Unpredictable weather did not interfere with the long awaited Prototype Vehicle (PROVE) Laboratory outreach program’s race. During the course of a year, Cal Poly students mentored local middle schoolers and taught them how to build a solar-paneled car.
On Thursday, the three middle schools — Mesa Middle School, Los Osos Middle School and El Camino Junior High School — came together to demonstrate the skills they learned.
While weather prevented the cars from being powered by the sun, PROVE mentors improvised by lighting the race track with borrowed lamps and a generator.
“I think we kind of pulled together a great engineering solution, which was a good example for the kids,” aerospace engineering senior and PROVE Lab outreach leader Thomas Rohrbach said.
In the end, The Blur, a team from Mesa Middle School, walked away with the top speed of three feet and 32 inches in 4.7 seconds. They were rewarded with a one-week internship this summer where they will help work on PROVE Lab’s main car.
“The most beautiful moment for me was walking into the lab and seeing kids whose cars had [cracked] or something wasn’t quite fitting right, and they were all just huddled around the car with the tools,” Rohrbach said. “I think they took the most out of that experience. It wasn’t racing the cars, that was just a fun little test.”
The outreach program was spearheaded by aerospace engineering assistant professor Graham Doig when the PROVE Lab was awarded the American Honda Foundation grant for education.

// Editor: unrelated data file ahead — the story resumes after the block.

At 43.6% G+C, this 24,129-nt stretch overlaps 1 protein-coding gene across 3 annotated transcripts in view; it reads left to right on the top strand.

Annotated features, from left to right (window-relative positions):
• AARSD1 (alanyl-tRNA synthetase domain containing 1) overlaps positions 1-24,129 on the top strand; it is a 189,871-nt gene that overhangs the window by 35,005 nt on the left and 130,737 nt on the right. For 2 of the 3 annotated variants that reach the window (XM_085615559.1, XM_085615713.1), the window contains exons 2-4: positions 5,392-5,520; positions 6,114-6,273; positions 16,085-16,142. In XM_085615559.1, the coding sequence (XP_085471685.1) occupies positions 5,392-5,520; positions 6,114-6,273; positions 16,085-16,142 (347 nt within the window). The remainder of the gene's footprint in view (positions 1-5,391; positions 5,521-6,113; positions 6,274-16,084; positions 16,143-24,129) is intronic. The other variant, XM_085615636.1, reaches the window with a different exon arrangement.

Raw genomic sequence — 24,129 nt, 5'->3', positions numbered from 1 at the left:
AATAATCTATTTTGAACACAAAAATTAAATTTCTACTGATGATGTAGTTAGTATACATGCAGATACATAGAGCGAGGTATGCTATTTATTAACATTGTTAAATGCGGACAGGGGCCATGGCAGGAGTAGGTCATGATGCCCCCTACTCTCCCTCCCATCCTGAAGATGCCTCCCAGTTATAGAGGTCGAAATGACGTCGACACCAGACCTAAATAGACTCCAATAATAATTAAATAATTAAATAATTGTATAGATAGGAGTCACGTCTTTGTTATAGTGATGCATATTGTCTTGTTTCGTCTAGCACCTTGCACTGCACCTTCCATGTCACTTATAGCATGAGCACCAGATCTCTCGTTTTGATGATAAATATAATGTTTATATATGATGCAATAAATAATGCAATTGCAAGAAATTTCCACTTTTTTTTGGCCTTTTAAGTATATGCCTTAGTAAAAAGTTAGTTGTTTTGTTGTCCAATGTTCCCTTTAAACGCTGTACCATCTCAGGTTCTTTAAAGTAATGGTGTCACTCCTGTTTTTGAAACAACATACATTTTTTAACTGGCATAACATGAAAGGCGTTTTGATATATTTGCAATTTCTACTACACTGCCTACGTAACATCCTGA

“Our goal was to target underrepresented populations in STEM education or STEM careers,” liberal studies senior and outreach team co-lead Amanda Wong said. “So basically, what that means is we tried to look for students [who] don’t always have those opportunities.”
Even with this in mind, mentors were faced with challenges they had not expected, such as different student’s exposure to algebra and interest in STEM. It was as much of a learning experience for Cal Poly mentors as it was for the middle school students.
“It takes time to understand learning and how it does affect people differently and how they learn,” Los Osos teacher and program advisor Greg Wilcox said. “So I think the Cal Poly students learned that aspect of it for sure, that planning or instructing students, it doesn’t matter who they are, requires extra time built into the planning process.”
Even though the grant funding ended, Wilcox looks forward to continuing a relationship between Cal Poly and middle school students. According to Rohrbach, they missed the deadline for the American Honda Foundation grant for the next year, but are hoping to take that time to assess how they can better the program for the future.